The HIE, which includes about 5,000 doctors and 70 percent of the hospital activity in the state, pushes most data out to the primary care physicians’ EHRs when someone is hospitalized. Kendrick recognizes that doctors need the data delivered to them and shouldn’t have to go looking for it, but not all EHR vendors cooperate in that regard.
“The data should be teed up in the doctor’s workflow,” says Kendrick, but the EHR has to allow data to be downloaded from the HIE, which doesn’t always happen. “I consider that inbound data blocking,” Kendrick says.
While he says tremendous progress has been made toward interoperability across the nation, more work remains, including training doctors to know how to find the information that’s available to them. But regardless, doctors need to be leading the process. “As clinicians, we need to drive the conversation and be clear on what we want and how it should look and vendors should be held to that,” says Kendrick.
Daniel Carey, MD || Cardiologist and secretary of health and human resources for Virginia
Carey is charged with overseeing ConnectVirginia, the HIE system linking all the EDs statewide. The initiative started as a way to track frequent users of EDs to reduce duplicative services and provide ED doctors with all the background information they needed to effectively treat the patient. As the program proved successful, it has expanded.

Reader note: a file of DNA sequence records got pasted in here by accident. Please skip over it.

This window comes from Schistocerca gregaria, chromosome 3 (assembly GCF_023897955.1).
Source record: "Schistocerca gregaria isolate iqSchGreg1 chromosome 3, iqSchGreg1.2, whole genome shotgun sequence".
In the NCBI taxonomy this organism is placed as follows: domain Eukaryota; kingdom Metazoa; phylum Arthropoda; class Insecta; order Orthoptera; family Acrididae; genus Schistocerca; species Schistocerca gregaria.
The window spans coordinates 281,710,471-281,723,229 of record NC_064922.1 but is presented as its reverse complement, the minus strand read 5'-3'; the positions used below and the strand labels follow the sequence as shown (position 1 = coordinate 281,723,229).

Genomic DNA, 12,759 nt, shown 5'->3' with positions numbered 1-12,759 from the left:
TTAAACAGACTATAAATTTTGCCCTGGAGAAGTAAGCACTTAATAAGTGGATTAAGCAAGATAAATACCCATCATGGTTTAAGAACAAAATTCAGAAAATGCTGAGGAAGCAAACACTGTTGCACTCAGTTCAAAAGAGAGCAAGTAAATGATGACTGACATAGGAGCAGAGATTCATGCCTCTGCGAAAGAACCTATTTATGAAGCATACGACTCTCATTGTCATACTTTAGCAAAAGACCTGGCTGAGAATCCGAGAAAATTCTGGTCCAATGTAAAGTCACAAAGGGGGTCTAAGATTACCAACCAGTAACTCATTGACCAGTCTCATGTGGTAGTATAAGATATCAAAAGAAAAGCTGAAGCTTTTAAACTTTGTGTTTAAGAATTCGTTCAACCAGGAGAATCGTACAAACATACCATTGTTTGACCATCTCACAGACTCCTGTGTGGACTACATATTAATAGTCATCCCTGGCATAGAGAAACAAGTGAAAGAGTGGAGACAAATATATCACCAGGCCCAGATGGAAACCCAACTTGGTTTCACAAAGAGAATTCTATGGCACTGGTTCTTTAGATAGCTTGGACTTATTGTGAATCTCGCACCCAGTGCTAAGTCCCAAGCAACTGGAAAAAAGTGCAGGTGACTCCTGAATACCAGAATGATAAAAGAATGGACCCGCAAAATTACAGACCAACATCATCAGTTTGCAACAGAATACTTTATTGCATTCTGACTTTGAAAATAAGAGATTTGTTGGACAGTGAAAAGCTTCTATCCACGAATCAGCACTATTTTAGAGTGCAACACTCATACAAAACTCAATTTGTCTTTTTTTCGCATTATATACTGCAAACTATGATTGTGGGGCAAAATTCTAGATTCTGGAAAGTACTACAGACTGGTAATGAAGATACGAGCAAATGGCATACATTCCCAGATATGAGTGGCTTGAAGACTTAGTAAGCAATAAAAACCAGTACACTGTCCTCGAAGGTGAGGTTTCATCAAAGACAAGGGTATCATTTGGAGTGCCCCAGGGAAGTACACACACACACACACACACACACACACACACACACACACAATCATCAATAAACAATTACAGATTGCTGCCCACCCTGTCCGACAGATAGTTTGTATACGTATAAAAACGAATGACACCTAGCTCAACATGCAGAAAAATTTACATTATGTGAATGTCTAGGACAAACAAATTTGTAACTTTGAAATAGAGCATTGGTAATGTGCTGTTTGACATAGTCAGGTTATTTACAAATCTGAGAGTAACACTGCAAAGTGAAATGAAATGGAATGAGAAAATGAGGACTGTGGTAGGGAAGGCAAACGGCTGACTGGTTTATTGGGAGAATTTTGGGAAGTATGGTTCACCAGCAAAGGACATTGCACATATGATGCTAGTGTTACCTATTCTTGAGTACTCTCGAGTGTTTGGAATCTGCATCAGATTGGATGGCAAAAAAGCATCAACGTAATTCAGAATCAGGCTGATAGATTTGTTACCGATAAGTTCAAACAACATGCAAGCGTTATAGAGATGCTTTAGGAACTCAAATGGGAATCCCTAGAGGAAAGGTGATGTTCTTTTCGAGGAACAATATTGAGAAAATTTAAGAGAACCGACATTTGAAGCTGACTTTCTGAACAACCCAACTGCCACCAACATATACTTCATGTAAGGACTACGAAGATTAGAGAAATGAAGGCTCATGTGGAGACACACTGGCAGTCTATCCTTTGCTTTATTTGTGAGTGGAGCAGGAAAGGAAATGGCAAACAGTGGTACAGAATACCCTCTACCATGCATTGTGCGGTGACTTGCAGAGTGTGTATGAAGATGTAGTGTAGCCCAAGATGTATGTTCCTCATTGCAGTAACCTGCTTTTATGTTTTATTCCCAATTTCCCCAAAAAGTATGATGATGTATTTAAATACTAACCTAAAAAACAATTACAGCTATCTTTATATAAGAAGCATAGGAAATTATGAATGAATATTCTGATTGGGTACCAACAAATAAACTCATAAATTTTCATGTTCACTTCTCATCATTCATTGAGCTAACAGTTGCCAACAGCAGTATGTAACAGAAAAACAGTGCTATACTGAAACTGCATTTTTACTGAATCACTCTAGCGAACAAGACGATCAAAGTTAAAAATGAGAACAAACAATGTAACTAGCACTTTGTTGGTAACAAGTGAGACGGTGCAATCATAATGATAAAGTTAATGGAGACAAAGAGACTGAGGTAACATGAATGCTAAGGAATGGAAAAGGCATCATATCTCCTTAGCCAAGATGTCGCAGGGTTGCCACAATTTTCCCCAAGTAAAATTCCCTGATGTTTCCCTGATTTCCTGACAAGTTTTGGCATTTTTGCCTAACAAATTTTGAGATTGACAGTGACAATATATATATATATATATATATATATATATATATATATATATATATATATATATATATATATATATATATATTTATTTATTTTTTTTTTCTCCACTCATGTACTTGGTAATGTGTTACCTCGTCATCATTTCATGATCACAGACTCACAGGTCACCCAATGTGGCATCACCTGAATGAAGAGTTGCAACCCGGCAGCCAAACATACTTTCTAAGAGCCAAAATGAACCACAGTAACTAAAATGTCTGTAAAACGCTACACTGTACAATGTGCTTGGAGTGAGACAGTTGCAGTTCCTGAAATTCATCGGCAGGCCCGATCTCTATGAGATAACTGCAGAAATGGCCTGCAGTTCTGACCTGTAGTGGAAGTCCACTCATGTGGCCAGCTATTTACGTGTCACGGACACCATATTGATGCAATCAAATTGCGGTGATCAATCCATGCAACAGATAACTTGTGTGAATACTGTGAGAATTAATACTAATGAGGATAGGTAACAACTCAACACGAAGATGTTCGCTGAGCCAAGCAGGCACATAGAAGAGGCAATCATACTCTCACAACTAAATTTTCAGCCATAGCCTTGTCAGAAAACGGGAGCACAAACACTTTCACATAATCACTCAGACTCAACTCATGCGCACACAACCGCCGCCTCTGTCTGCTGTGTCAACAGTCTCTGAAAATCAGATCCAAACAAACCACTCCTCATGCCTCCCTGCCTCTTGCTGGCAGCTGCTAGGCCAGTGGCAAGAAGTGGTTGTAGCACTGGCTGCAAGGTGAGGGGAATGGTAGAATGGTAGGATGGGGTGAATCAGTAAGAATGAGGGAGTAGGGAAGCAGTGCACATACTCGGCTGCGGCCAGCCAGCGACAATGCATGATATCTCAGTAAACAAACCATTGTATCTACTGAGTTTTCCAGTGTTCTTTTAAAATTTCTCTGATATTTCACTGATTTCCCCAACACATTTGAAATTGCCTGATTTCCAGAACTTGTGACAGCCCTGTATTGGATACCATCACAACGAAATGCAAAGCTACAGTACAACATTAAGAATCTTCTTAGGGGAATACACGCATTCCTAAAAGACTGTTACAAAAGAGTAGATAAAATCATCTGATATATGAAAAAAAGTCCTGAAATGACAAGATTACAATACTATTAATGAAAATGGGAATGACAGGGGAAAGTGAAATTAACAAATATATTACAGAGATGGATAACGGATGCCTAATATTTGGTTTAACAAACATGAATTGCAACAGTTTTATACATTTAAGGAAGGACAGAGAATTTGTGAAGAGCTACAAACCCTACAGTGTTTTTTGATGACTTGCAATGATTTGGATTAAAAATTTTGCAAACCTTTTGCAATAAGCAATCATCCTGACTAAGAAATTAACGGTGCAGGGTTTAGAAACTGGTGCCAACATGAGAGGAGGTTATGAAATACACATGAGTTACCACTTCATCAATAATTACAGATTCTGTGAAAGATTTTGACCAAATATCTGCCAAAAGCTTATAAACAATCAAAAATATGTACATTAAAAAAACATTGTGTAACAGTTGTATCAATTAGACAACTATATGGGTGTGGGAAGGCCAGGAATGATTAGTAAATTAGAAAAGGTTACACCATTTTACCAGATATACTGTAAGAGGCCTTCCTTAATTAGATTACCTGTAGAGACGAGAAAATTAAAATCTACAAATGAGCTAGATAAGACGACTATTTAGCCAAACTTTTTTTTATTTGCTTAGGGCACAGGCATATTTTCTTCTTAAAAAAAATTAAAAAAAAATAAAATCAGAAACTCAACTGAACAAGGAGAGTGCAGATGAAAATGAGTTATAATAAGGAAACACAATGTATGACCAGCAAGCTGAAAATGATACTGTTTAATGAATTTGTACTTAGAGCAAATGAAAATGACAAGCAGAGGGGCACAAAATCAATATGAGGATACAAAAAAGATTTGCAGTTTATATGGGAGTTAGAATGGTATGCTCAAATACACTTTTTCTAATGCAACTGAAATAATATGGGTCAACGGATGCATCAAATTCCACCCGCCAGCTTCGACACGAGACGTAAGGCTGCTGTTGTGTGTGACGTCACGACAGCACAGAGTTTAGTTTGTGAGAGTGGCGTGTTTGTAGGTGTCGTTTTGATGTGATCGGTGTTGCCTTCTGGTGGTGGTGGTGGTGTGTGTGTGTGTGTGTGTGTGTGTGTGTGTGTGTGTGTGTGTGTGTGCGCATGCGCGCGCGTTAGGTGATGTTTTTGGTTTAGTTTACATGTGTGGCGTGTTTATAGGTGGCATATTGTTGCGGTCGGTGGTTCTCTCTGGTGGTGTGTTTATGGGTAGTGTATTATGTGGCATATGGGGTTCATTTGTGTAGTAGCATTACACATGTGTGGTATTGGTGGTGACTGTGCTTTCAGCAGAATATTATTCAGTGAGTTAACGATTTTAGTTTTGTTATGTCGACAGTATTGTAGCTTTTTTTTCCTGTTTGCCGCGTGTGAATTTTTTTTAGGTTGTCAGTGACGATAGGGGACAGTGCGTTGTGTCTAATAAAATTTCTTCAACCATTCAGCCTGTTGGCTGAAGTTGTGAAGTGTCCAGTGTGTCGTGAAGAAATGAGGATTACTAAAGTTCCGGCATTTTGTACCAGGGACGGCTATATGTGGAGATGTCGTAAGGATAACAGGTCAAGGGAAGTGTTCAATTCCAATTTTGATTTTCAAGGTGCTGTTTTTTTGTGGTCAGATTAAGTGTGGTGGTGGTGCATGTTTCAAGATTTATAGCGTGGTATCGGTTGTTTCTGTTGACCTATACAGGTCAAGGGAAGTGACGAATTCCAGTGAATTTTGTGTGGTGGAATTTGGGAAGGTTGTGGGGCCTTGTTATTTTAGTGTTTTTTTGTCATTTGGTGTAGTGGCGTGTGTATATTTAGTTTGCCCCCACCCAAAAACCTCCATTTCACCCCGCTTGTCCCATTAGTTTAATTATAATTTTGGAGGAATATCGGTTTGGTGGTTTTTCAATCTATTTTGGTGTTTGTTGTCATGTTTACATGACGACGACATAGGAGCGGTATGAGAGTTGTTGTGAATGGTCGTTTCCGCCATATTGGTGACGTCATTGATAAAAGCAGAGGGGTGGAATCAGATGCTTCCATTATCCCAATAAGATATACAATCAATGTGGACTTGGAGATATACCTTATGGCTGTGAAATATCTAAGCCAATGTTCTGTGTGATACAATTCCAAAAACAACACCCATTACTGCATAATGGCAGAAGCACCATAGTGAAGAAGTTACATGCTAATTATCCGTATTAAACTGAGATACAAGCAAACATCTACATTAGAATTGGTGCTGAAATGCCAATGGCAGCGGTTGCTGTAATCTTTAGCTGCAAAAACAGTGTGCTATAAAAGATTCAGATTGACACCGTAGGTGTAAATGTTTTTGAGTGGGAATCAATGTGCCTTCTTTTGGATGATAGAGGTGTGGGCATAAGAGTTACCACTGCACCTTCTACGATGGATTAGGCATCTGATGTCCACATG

“Why not move the information downstream to providers that allow a whole community of care where they are being seen, allowing them to address any red flags there?” says Carey, noting this is exactly what Virginia has done.
The HIE integrates an alert into the EHR, so doctors are notified about ED visits as part of their normal workflow, and all emergency departments are required by law to participate. Carey says the ease of use is why the system has proven so popular. “It is getting the information to the clinician using it, right there when they need it,” he says. “It’s right there, and that’s the key.”
He also credits a design that was focused on the needs of doctors in the ED. “If you design it right, you don’t have to sell the concept to doctors. People will be asking you how to expand it,” he says.
Melissa Kotrys, MPH || CEO, Health Current, Pheoniz, Ariz.